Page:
Livingston County’s spending plan for 2017 is “very, very tight” and the county plans to end the year with ending balances less than it did in 2016.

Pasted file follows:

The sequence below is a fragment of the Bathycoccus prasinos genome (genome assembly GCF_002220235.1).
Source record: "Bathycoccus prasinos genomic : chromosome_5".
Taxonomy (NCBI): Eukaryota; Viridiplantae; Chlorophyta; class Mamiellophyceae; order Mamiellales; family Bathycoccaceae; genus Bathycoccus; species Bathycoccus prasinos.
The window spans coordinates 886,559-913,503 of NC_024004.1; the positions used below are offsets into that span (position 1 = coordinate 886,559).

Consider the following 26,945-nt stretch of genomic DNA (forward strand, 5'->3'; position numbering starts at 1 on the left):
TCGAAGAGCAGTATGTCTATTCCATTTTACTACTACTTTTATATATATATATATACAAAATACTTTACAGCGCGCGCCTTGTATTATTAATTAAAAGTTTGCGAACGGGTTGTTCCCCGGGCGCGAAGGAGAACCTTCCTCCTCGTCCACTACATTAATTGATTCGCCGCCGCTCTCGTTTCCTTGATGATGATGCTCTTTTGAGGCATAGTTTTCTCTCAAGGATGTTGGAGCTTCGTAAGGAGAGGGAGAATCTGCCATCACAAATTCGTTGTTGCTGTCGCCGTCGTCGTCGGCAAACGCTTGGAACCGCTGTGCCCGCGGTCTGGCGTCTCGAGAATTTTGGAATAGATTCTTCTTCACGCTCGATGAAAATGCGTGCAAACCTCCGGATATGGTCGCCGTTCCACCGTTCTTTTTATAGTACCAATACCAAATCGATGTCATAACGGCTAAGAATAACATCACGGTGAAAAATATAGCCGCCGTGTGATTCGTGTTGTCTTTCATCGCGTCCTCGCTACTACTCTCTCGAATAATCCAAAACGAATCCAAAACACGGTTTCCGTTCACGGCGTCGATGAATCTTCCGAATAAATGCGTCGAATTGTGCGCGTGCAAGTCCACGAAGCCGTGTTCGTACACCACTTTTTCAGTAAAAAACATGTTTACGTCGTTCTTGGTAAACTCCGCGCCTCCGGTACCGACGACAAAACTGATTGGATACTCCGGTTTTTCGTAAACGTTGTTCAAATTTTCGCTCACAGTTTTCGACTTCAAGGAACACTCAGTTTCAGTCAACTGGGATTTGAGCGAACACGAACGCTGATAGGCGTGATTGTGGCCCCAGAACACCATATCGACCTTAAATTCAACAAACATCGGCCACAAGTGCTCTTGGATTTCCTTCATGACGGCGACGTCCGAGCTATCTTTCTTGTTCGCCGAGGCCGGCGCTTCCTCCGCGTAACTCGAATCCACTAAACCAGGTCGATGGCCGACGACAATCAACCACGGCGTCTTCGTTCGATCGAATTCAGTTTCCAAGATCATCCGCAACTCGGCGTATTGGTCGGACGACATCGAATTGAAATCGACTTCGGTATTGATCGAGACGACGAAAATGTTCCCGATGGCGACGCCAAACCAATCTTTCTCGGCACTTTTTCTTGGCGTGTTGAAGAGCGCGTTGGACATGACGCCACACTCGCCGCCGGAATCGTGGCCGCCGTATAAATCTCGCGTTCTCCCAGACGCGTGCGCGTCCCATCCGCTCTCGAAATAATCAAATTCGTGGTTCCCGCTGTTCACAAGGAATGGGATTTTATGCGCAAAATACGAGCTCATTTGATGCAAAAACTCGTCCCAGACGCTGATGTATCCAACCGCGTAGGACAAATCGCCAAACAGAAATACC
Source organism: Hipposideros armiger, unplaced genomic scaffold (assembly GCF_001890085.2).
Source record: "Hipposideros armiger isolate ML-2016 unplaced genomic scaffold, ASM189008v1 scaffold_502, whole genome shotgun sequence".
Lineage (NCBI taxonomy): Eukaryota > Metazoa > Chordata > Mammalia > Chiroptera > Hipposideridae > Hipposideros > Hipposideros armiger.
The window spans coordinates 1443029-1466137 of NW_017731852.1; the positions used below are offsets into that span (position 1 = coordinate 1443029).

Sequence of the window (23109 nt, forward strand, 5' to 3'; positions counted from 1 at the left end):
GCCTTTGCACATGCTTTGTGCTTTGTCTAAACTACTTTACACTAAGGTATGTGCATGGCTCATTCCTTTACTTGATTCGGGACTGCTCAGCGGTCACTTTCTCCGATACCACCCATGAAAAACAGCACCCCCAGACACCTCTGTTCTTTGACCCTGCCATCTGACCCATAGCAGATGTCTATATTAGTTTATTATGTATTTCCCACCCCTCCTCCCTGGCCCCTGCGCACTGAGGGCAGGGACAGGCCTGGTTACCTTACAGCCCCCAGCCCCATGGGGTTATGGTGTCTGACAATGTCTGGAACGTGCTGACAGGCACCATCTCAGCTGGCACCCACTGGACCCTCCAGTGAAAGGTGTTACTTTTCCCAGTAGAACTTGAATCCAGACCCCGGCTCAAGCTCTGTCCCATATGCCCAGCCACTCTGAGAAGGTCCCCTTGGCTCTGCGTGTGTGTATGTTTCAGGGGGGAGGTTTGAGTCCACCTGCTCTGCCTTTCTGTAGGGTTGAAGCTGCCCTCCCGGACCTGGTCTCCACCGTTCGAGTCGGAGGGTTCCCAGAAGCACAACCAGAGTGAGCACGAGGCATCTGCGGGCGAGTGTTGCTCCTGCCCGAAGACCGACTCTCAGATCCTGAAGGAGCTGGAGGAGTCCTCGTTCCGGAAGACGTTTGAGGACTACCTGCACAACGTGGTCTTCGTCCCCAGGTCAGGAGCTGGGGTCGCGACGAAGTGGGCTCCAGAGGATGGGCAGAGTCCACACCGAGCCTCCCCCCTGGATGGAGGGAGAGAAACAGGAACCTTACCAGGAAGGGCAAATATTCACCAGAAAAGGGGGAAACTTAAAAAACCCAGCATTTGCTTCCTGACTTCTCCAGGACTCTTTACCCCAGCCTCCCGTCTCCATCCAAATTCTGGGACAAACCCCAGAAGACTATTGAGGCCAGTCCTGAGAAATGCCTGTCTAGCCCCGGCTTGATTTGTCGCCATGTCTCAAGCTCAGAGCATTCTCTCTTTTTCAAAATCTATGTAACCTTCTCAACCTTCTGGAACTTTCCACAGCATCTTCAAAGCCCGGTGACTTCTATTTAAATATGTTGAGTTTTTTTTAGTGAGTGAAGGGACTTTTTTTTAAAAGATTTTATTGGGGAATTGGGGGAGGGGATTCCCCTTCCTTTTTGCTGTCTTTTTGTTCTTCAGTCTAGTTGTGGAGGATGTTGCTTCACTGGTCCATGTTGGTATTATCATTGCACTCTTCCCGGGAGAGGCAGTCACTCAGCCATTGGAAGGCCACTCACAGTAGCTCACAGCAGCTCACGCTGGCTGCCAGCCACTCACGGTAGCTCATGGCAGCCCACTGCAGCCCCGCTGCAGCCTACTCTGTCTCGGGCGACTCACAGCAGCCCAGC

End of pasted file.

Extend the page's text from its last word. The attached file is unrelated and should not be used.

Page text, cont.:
Livingston County’s spending plan for 2017 is “very, very tight” and the county plans to end the year with ending balances less than it did in 2016. The county commission – comprised of Presiding Commissioner Ed Douglas and newly-elected associate commissioners Alvin Thompson and Dave Mapel – unanimously approved the budget following a public hearing Tuesday morning. The county’s fiscal year began Jan. 1. The overall 2017 ending balance of the county’s approximate 30 funds, is projected to be $412,000, compared to last year’s ending balance of $739,000. “The budget is very, very tight,” Douglas stated. He noted a couple big-ticket items is this year’s budget are two bridge projects included in the county’s road and bridge fund that will be fully funded by the county for an estimated cost of $300,000. The bridges are located near Chula. Although two are included in the 2017 budget, it’s possible that only one will be completed this year. The bridges will be funded by the county and designated as “soft-match” funds that can be used to leverage federal funds for future bridge projects. The county’s bridge projects often are paid for with 80 percent federal funds and 20 percent local money. The local 20 percent, also known as soft-match, can come from projects that were completed solely with county funds. “This will be a year we build up a soft match,” Douglas said. Each county bridge is estimated to cost $150,000. One bridge included in this year’s budget is on Third Street, west of Chillicothe. This will be a BRO bridge that will be paid for with 80 percent federal funds and 20 percent local soft-match funds. Douglas commended those involved with the county’s budget development. “The county clerk did a great job and the elected officials did a good job of knowing our restraints and keeping requests slim,” he said. “The new commissioners jumped in and rolled up their sleeves and made good suggestions.” The projected low 2017 ending balance underscores the county’s need for passage of a half-cent sales tax on the April ballot, Douglas said. “The timing for a sales tax increase is very important,” he said. “Things are tight.” The costs for housing prisoners has been a big issue, Douglas said. The county houses its inmates at the Daviess DeKalb Regional Jail. Although the commissioners continue to research the possibility of building a Livingston County Jail, at this time, the cost is “well beyond the affordability of Livingston County,” according to Livingston County Clerk Sherry Parks. The county had budgeted for an average daily prisoner count of 43 inmates. The actual average was down from that number; however, the census was starting to increase toward the end of the year. For 2017, the county is budgeting for an average census of 38 prisoners per day. The cost per inmate increased from $30 per day in February 2016 to $34 per day. At the end of 2017, the rate is expected to increase to $40 per day. The county clerk stated that the county continues to operate a centralized dispatch center through a partnership with the city of Chillicothe. However, due to declining revenues collected through 911 fees, which is primarily due to the increased popularity of VOIP phone lines and cell phone usage, 911 services are being supplemented with funds that should be used in other areas of service to the county citizens, Parks stated. “With Missouri being the only state in the nation that does not have a 911 fee on cell phones, local government will continue to struggle to support this service until major changes in funding are instituted,” Parks said. The clerk stated that the 2017 budget includes federal and state grant funds for numerous services, including a supplement to the deputy sheriff’s salary, maintenance of voter registration equipment and new equipment for the sheriff’s department. The county’s general sales tax collections for 2016 were down by approximately 1.6 percent from the previous year which will result in a minimal property levy assessed to the taxpayers for the 2017 tax year, Parks said. The county has budgeted $25,000 less in sales tax than what was budgeted the previous year, according to Douglas. The 2017 budget reflects a 2 percent cost of living increase for full-time employees. Douglas noted that the starting salary for employees is $9.65 per hour and that employees work 35 hours per week. The county continues to fund the LAGERS pension plan, half of the CERF pension plan and the Prosecuting Attorney Retirement plan. The commissioners also chose to continue to fund a bridge insurance plan for all full-time employees and elected officials. This plan was implemented when the county insurance premium increased and the commissioners saw this as a way to offset out-of-pocket expenses for employees. Livingston County offers health insurance to all full-time employees and elected officials through Blue Cross Blue Shield, with the county funding the majority of the premium. In her budget message to the commissioners, Parks stated that the elected officials and employees work diligently to provide quality services to the citizens of Livingston County.